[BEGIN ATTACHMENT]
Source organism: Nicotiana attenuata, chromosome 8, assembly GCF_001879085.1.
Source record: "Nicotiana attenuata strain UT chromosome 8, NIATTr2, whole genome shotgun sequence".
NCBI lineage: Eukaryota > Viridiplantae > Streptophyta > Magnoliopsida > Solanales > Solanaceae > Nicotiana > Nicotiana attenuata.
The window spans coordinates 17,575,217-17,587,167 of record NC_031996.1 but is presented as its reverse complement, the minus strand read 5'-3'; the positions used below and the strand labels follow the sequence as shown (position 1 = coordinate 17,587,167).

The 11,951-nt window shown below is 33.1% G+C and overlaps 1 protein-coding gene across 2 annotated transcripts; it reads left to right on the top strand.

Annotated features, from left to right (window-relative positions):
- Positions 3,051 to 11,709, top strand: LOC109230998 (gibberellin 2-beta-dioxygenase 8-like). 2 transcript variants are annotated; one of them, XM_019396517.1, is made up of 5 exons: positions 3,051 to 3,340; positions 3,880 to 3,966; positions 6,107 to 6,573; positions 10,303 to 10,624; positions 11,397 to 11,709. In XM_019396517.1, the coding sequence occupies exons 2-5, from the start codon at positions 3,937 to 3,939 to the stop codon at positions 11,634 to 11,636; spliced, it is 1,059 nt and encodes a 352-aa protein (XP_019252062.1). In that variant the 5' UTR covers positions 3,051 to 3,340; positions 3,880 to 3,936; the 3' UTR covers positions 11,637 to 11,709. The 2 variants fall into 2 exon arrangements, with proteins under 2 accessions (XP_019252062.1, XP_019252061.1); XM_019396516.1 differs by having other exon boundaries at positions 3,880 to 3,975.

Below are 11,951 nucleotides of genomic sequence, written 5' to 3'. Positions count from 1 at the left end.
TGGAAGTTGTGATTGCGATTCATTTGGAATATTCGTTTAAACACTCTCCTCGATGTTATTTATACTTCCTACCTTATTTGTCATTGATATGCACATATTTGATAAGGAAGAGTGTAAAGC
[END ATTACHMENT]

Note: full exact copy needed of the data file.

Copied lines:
Source organism: Nicotiana attenuata, chromosome 8, assembly GCF_001879085.1.
Source record: "Nicotiana attenuata strain UT chromosome 8, NIATTr2, whole genome shotgun sequence".
NCBI lineage: Eukaryota > Viridiplantae > Streptophyta > Magnoliopsida > Solanales > Solanaceae > Nicotiana > Nicotiana attenuata.
The window spans coordinates 17,575,217-17,587,167 of record NC_031996.1 but is presented as its reverse complement, the minus strand read 5'-3'; the positions used below and the strand labels follow the sequence as shown (position 1 = coordinate 17,587,167).

The 11,951-nt window shown below is 33.1% G+C and overlaps 1 protein-coding gene across 2 annotated transcripts; it reads left to right on the top strand.

Annotated features, from left to right (window-relative positions):
- Positions 3,051 to 11,709, top strand: LOC109230998 (gibberellin 2-beta-dioxygenase 8-like). 2 transcript variants are annotated; one of them, XM_019396517.1, is made up of 5 exons: positions 3,051 to 3,340; positions 3,880 to 3,966; positions 6,107 to 6,573; positions 10,303 to 10,624; positions 11,397 to 11,709. In XM_019396517.1, the coding sequence occupies exons 2-5, from the start codon at positions 3,937 to 3,939 to the stop codon at positions 11,634 to 11,636; spliced, it is 1,059 nt and encodes a 352-aa protein (XP_019252062.1). In that variant the 5' UTR covers positions 3,051 to 3,340; positions 3,880 to 3,936; the 3' UTR covers positions 11,637 to 11,709. The 2 variants fall into 2 exon arrangements, with proteins under 2 accessions (XP_019252062.1, XP_019252061.1); XM_019396516.1 differs by having other exon boundaries at positions 3,880 to 3,975.

Below are 11,951 nucleotides of genomic sequence, written 5' to 3'. Positions count from 1 at the left end.
TGGAAGTTGTGATTGCGATTCATTTGGAATATTCGTTTAAACACTCTCCTCGATGTTATTTATACTTCCTACCTTATTTGTCATTGATATGCACATATTTGATAAGGAAGAGTGTAAAGC